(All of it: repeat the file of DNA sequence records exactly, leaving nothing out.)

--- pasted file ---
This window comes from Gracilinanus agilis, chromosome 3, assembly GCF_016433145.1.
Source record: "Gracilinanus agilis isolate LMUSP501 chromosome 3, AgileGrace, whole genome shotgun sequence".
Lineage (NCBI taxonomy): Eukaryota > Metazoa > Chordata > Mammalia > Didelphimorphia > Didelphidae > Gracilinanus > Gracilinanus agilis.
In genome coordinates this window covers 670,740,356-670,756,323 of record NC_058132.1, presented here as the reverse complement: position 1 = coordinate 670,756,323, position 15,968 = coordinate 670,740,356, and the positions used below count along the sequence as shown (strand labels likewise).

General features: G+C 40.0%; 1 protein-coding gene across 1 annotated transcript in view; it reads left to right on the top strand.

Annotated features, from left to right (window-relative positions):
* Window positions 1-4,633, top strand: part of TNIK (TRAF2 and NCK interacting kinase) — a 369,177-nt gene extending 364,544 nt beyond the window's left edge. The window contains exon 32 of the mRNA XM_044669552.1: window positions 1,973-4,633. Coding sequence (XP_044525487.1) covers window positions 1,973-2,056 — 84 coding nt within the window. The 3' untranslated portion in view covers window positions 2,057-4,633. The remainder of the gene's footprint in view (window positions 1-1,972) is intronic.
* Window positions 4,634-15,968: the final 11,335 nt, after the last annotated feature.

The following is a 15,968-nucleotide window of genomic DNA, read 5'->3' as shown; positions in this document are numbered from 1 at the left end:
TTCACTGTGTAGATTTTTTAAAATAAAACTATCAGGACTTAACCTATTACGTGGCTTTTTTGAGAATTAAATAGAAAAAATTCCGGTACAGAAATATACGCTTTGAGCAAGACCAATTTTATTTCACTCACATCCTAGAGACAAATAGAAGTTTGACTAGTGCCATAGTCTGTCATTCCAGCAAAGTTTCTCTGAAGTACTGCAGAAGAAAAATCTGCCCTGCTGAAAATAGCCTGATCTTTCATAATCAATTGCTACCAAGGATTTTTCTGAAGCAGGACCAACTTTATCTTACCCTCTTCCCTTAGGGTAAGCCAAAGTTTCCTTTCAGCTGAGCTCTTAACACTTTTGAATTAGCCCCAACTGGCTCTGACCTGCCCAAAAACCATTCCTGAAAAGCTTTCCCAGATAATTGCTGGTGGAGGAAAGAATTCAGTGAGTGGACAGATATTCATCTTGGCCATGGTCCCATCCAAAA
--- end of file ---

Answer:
This window comes from Gracilinanus agilis, chromosome 3, assembly GCF_016433145.1.
Source record: "Gracilinanus agilis isolate LMUSP501 chromosome 3, AgileGrace, whole genome shotgun sequence".
Lineage (NCBI taxonomy): Eukaryota > Metazoa > Chordata > Mammalia > Didelphimorphia > Didelphidae > Gracilinanus > Gracilinanus agilis.
In genome coordinates this window covers 670,740,356-670,756,323 of record NC_058132.1, presented here as the reverse complement: position 1 = coordinate 670,756,323, position 15,968 = coordinate 670,740,356, and the positions used below count along the sequence as shown (strand labels likewise).

General features: G+C 40.0%; 1 protein-coding gene across 1 annotated transcript in view; it reads left to right on the top strand.

Annotated features, from left to right (window-relative positions):
* Window positions 1-4,633, top strand: part of TNIK (TRAF2 and NCK interacting kinase) — a 369,177-nt gene extending 364,544 nt beyond the window's left edge. The window contains exon 32 of the mRNA XM_044669552.1: window positions 1,973-4,633. Coding sequence (XP_044525487.1) covers window positions 1,973-2,056 — 84 coding nt within the window. The 3' untranslated portion in view covers window positions 2,057-4,633. The remainder of the gene's footprint in view (window positions 1-1,972) is intronic.
* Window positions 4,634-15,968: the final 11,335 nt, after the last annotated feature.

The following is a 15,968-nucleotide window of genomic DNA, read 5'->3' as shown; positions in this document are numbered from 1 at the left end:
TTCACTGTGTAGATTTTTTAAAATAAAACTATCAGGACTTAACCTATTACGTGGCTTTTTTGAGAATTAAATAGAAAAAATTCCGGTACAGAAATATACGCTTTGAGCAAGACCAATTTTATTTCACTCACATCCTAGAGACAAATAGAAGTTTGACTAGTGCCATAGTCTGTCATTCCAGCAAAGTTTCTCTGAAGTACTGCAGAAGAAAAATCTGCCCTGCTGAAAATAGCCTGATCTTTCATAATCAATTGCTACCAAGGATTTTTCTGAAGCAGGACCAACTTTATCTTACCCTCTTCCCTTAGGGTAAGCCAAAGTTTCCTTTCAGCTGAGCTCTTAACACTTTTGAATTAGCCCCAACTGGCTCTGACCTGCCCAAAAACCATTCCTGAAAAGCTTTCCCAGATAATTGCTGGTGGAGGAAAGAATTCAGTGAGTGGACAGATATTCATCTTGGCCATGGTCCCATCCAAAA